Social Security Supporters “Disappointed” in Obama

    The president of the National Committee to Preserve Social Security and Medicare fired off a letter to the White House, last week. “It seems the president is determined to remind everybody that he’s willing to offer a new formula for determining the cost of living adjustment for recipients” – which is a cut, said Max Richtman. “We’re all very disappointed.”

    Brooklyn Blacks Continue Protests in Police Killing

    Police blanketed the East Flatbush neighborhood of Brooklyn, New York, as residents staged protests against the killing of 16 year-old Kimani Gray. Carl Dix, of Stop Stop-and-Frisk, who led a rally on Sunday, said: “Anybody with even an ounce of justice needs to come and stand with the people in this neighborhood, because if you don’t do that, you’re leaving them alone face all the oppression that the systems brings down.”

    Collegiate Anti-Incarceration Campaign

    Students Against Mass Incarceration (SAMI) hold their national conference at Howard University, in Washington, April 19 and 20, under the theme, “Where Do We Go From Here: Re-Energizing the Black Student Movement.” “We hope to come out of the conference with a national plan of action,” said organizer Haji Conteh.

    Racial Disparity in Incarceration Narrows

    The gap between Black and white imprisonment rates has narrowed in recent years, according to a new study by The Sentencing Project. The trend is the result of “a declining rate of incarceration for Black men coming at the same times as a rising rate for white men,” said Project director Marc Mauer. The shrinkage of the gap among women was even more dramatic. Fewer Blacks are being sentenced to long prison terms for drugs, while larger numbers of whites are incarcerated, typically for methamphetamines.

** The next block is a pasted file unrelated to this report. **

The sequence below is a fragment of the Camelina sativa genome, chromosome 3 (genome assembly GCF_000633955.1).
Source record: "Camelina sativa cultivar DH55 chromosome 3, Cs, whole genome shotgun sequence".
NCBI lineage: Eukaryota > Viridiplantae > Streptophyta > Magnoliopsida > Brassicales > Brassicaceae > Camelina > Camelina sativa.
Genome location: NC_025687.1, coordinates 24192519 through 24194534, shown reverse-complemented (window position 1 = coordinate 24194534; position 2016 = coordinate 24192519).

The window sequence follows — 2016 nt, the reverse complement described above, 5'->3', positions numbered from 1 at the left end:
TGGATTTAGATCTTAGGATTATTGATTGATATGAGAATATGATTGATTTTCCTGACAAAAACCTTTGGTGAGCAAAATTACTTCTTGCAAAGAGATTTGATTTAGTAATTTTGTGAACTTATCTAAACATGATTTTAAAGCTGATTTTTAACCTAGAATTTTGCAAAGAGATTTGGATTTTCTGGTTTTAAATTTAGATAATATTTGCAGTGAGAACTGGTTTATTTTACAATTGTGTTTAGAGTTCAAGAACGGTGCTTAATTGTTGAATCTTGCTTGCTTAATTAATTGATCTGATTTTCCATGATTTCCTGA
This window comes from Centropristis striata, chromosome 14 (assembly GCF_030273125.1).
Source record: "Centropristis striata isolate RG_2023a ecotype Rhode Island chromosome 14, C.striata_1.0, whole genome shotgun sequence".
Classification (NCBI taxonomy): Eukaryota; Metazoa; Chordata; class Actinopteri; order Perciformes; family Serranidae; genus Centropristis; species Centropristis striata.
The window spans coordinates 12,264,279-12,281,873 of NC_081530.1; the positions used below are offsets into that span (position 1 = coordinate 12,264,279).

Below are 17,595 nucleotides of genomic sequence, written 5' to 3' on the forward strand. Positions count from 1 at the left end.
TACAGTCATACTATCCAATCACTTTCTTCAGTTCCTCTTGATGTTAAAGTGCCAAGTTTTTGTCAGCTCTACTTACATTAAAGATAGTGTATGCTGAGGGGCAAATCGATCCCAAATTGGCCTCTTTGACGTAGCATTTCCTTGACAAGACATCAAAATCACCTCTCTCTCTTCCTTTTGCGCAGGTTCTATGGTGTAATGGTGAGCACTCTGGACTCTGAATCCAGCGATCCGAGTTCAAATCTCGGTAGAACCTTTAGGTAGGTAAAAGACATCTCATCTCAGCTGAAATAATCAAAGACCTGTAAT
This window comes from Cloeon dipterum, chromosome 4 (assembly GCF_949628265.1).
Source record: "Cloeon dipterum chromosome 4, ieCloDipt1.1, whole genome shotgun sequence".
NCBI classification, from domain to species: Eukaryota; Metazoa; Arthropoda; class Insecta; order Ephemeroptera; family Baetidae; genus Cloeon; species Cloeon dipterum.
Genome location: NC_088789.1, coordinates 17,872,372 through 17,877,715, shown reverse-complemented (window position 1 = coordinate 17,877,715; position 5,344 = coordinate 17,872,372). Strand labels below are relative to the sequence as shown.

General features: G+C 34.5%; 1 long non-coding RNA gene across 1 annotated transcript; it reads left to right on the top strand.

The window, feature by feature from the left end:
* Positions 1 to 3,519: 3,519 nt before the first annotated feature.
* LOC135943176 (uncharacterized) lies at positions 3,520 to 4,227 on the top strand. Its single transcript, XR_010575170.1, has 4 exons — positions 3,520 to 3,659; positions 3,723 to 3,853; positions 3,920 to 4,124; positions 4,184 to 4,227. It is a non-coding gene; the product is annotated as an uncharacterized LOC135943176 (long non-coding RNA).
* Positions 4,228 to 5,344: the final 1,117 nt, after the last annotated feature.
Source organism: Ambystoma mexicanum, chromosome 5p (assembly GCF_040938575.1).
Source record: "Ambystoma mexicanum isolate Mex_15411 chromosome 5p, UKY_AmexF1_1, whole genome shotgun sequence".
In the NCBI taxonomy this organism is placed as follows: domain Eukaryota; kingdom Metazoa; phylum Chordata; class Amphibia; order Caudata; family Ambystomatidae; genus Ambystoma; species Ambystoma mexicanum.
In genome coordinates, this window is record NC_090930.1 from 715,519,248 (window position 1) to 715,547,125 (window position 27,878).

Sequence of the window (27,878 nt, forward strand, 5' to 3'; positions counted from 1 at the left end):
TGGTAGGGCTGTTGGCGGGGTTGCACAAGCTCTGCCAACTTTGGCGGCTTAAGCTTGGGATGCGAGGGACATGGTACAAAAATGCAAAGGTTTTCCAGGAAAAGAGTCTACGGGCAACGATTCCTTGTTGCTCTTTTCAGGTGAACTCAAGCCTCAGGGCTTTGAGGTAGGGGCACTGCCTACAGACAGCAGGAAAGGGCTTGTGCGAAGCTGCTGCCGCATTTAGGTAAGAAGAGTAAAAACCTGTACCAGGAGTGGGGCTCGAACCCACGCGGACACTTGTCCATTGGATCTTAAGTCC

Civil Rights Heroine Honored

    Claudette Colvin, who was arrested in 1955 for refusing to give up her seat on a Montgomery, Alabama, bus - nine months before Rosa Parks - will be honored by the People’s Organization for Progress, in Newark, New Jersey, March 28. Black movement leaders didn’t think Colvin and three other young women fit the image they wanted to present of Black people. “We were rejects,” Colvin laughed. But Colvin’s case was the one that went to the U.S. Supreme Court, which overturned the bus segregation law. “Rosa Parks was the right person for the time,” said Colvin, but “we are disappointed that no one tells how the bus boycott came to an end, successfully.”

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    Whites Use More Drugs Than Blacks: The Great Narco Lie

    by Auset Marian Lewis

    According to some studies, whites do significantly more drugs, including crack, than Blacks. Yet, the Black man has been made the face of drug crime. “Using fear of ‘the other’ as a chisel to carve out a hidden political agenda is boilerplate American strategy and nothing new.”

    Listen to Black Agenda Radio on the Progressive Radio Network, with Glen Ford and Nellie Bailey – Week of 3/11/13

    Listen to Black Agenda Radio on the Progressive Radio Network, with Glen Ford and Nellie Bailey – Week of 3/11/13

     

    The Greatness of Chavez

    Hugo Chavez, the late Venezuelan president, “put the project of socialism back on the map in Latin America,” said Gregory Wilpert, co-founder of VenezuelaAnalysis.com. However, “It was only after the 2002 coup attempt that he became more radical” and “it wasn’t until 2005 that Chavez declared himself to be a socialist. The experience radicalized him.”